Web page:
|Datasheet||Specific References||Reviews||Related Products||Protocols|
|RP5-1054A22.2, G-ALPHA-h, GNAH, TG2, TGC|
|A DNA sequence encoding the human TGM2 (NP_004604.2) (Met 1-Ala 687) was expressed, with a polyhistidine tag at the N-terminus.|
|In general, recombinant proteins are provided as lyophilized powder which are shipped at ambient temperature.|
Bulk packages of recombinant proteins are provided as frozen liquid. They are shipped out with blue ice unless customers require otherwise.
|> 97 % as determined by SDS-PAGE|
|< 1.0 EU per μg of the protein as determined by the LAL method|
|Samples are stable for up to twelve months from date of receipt at -70℃|
|The recombinant human TGM2 consists of 705 amino acids and has a predicted molecular mass of 79.6 kDa. It migrates as an approximately 80 kDa band in SDS-PAGE under reducing conditions as estimated.|
|Lyophilized from sterile 50mM Tris, 100mM NaCl, 2mM DTT, 10% glycerol, pH 8.0|
1. Normally 5 % - 8 % trehalose and mannitol are added as protectants before lyophilization. Specific concentrations are included in the hardcopy of COA.
2. Please contact us for any concerns or special requirements.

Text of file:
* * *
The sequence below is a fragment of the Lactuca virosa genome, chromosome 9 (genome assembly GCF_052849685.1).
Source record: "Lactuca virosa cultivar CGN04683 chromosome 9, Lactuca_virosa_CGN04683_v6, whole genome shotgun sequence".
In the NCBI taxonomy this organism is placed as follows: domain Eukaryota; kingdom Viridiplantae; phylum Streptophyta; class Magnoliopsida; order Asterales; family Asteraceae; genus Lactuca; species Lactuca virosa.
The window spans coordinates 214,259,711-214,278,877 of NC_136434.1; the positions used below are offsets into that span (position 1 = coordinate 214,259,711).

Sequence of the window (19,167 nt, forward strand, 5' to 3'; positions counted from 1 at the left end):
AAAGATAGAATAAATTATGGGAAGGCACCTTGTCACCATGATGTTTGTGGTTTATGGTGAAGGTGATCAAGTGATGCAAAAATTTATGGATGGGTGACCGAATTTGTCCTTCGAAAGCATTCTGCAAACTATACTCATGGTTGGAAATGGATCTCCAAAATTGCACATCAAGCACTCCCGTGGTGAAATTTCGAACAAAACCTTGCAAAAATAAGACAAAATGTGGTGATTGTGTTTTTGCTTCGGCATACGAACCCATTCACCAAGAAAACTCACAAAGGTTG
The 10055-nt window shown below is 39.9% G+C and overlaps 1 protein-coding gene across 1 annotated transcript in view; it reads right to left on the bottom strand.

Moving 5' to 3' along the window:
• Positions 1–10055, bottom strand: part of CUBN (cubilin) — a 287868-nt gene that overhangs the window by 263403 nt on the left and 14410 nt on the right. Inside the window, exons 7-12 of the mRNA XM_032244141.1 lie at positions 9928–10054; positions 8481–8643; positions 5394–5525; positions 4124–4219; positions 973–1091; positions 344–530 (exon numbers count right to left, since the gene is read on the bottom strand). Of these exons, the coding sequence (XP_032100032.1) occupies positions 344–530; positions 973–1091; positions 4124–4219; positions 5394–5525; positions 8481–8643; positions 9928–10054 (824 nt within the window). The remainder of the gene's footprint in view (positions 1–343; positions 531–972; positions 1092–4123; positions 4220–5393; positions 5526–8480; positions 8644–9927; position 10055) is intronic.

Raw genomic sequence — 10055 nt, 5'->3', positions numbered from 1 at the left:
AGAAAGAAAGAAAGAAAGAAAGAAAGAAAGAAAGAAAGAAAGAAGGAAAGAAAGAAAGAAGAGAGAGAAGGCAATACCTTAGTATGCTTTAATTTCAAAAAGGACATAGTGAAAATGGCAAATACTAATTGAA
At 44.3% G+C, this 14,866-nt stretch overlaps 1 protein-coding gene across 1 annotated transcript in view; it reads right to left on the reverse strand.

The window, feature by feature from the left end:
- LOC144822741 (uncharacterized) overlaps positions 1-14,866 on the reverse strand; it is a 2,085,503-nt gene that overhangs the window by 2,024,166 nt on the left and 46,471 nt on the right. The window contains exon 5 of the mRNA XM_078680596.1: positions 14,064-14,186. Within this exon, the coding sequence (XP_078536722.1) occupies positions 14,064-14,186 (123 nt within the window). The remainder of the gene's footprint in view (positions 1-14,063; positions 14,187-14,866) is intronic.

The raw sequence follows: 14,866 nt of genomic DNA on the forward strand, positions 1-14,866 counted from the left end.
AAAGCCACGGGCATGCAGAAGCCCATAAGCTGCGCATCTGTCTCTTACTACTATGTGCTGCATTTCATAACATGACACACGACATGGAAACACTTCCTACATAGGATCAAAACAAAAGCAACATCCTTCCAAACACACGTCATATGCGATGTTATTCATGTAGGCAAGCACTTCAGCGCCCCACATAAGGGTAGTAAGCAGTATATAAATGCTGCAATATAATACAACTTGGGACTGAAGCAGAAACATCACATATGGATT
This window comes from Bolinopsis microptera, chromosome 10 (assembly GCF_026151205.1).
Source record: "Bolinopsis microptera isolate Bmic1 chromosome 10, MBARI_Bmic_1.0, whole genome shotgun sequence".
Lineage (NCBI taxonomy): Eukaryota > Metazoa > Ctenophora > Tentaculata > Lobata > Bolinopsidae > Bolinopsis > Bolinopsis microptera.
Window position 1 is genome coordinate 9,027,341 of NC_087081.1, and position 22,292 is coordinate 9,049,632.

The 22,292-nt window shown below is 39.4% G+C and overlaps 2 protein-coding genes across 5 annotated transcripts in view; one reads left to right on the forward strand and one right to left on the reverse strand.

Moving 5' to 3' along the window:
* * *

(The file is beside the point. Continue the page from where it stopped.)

|Store it under sterile conditions at -20℃ to -80℃. It is recommended that the protein be aliquoted for optimal storage. Avoid repeated freeze-thaw cycles.|
|A hardcopy of COA with reconstitution instruction is sent along with the products. Please refer to it for detailed information.|
Protein-glutamine gamma-glutamyltransferase 2, also known as Tissue transglutaminase, Transglutaminase C, Transglutaminase-2, and TGM2, is a member of the transglutaminase superfamily. TGM2 plays a role in cell growth and survival through the anti-apoptosis signaling pathway. It is a calcium-dependent acyltransferase which also undergoes a GTP-binding/GTPase cycle even though it lacks any obvious sequence similarity with canonical GTP-binding (G) proteins. TGM2 is a multi-functional protein which catalyzes transamidation reactions or acts as a G-protein in intracellular signalling. As an enzyme which is responsible for the majority of transglutaminase (TG) activity in the brain, TGM2 is likely to play a modulatory role in nervous system development and has regulatory effect on neuronal cell death as well. Most importantly, numerous studies have presented data demonstrating that dysregulation of TGM2 may contribute to the pathogenesis of many neurodegenerative disorders, including Huntington's disease, Alzheimer's disease, Parkinson's disease and amyotrophic lateral sclerosis as well as nervous system injuries.